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England: Travelling the road to Euro 2016



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During international breaks, football sites are invariably flooded with articles about how England should approach their next fixture and how best to successfully make it into the next major tournament.

 

However, with England being handed a pretty pedestrian Euro 2016 qualifying group and with the perceived biggest challenge of playing Switzerland away from home already successfully negotiated, perhaps it is of more value to look ahead to the tournament proper. Barring any repeats of the disastrous Euro 2008 qualifying campaign, England should breeze through the group as table toppers. In that case let’s take a look ahead to how England might approach Euro 2016.

 

The first issue for Roy Hodgson to get to grips with, is settling on his best formation. His critics will point to the fact that he’s had over two years now to decide on his favoured style, but it must be remembered that he has had to deal with a significantly higher turnover of players than his predecessors. While Hodgson has, in the past, been a strict disciple of the old school 4-4-2 he has shown in recent months a willingness to adapt his strategy to accommodate his most prodigious talents.

 

Still arguably the greatest of those talents is Wayne Rooney. Despite holding 98 England caps most England fans still hold fierce debates about the new captain’s best position. It may well be, that Rooney can find his best position almost by default. Daniel Sturridge’s red-hot form at the back end of last season and his continued improvement means that when fit, he is a certainty in the starting XI. This, coupled alongside Danny Welbeck’s impressive goals to game ratio both for Arsenal and for England when playing as a main striker means that Rooney may have to settle for a position just in behind the front two. He is much better placed there to alter the course of the game as he can come deeper to collect the ball and doesn’t cut such an isolated figure.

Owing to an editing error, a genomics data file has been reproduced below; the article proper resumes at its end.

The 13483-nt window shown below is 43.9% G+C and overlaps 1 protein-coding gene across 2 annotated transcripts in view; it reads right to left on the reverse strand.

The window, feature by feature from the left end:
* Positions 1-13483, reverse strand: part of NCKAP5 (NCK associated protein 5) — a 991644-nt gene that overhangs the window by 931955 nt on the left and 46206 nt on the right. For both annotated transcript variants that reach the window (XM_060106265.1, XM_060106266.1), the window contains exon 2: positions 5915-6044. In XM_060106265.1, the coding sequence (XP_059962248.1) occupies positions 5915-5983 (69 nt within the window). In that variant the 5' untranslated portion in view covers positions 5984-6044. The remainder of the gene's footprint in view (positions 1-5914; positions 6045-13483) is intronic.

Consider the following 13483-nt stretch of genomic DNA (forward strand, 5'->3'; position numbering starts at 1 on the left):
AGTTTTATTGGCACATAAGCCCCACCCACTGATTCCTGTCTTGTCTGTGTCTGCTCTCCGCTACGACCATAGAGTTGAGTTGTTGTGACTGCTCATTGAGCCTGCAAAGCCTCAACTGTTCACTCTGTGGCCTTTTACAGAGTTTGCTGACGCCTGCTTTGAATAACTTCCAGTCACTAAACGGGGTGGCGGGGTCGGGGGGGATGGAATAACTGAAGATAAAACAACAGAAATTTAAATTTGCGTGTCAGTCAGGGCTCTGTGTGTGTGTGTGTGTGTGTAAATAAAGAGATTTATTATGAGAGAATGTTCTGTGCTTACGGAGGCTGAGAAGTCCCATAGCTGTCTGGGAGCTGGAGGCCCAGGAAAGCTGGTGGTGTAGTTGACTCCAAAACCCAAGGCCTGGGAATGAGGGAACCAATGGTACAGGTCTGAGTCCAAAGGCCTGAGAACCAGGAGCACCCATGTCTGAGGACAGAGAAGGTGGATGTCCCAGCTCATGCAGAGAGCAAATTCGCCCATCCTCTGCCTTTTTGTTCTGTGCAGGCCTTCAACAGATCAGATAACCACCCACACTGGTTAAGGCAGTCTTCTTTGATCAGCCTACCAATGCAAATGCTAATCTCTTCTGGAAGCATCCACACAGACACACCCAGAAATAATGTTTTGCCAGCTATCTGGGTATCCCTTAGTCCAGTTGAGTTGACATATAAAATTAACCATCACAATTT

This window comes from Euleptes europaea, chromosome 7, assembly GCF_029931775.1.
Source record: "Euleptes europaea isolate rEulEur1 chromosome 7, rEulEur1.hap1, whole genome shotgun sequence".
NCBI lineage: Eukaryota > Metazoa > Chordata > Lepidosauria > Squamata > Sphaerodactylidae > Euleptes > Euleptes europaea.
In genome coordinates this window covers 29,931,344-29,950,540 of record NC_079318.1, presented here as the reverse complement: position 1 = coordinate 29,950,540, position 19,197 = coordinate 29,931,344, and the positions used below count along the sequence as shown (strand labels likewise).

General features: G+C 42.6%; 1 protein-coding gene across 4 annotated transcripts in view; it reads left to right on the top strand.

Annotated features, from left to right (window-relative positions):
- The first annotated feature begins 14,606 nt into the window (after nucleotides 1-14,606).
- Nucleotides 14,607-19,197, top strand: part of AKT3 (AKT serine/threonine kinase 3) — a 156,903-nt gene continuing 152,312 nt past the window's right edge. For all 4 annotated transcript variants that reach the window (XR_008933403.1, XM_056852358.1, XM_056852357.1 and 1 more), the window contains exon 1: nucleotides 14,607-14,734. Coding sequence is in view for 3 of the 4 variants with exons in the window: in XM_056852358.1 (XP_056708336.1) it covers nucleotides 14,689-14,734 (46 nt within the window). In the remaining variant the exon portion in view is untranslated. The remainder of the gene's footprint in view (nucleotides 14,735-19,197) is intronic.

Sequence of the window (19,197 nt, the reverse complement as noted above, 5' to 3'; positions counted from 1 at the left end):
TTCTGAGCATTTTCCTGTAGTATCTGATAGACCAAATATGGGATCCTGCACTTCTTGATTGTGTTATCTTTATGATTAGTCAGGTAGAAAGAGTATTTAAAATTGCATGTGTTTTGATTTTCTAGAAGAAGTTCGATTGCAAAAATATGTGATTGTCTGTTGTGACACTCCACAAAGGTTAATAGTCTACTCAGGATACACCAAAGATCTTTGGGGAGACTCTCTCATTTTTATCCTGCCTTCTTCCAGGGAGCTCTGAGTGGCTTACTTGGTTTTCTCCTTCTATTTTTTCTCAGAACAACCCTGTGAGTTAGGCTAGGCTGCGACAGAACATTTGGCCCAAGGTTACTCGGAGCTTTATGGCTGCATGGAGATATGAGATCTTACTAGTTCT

During the decisive World Cup matches against Uruguay and Italy, Hodgson plumped for a defensive midfield two of Jordan Henderson and Steven Gerrard. With Gerrard’s retirement, Hodgson is now searching for a new partner for Henderson. This may prove to be a futile search, as whatever your opinion of Gerrard, he was extremely effective at pulling the strings in the England midfield. Hodgson seems to have surmised from the recent qualifiers that his best bet is actually playing a diamond formation in midfield.

 

With Henderson anchoring the diamond and, with Sturridge fit, Rooney spearheading it, that just leaves the question of the two wide positions. Once again Hodgson has a number of options. Players such as Adam Lallana and Raheem Sterling offer huge attacking threats and in full flow would put fear into many international backlines. However, if Hodgson was looking to be conservative, a trait he is showing less and less as he grows into his role, then he could also employ the ultimate utility player; James Milner. Often derided but very rarely puts in a bad performance, Milner could play on the right of tight midfield diamond and provide England with more defensive rigidity.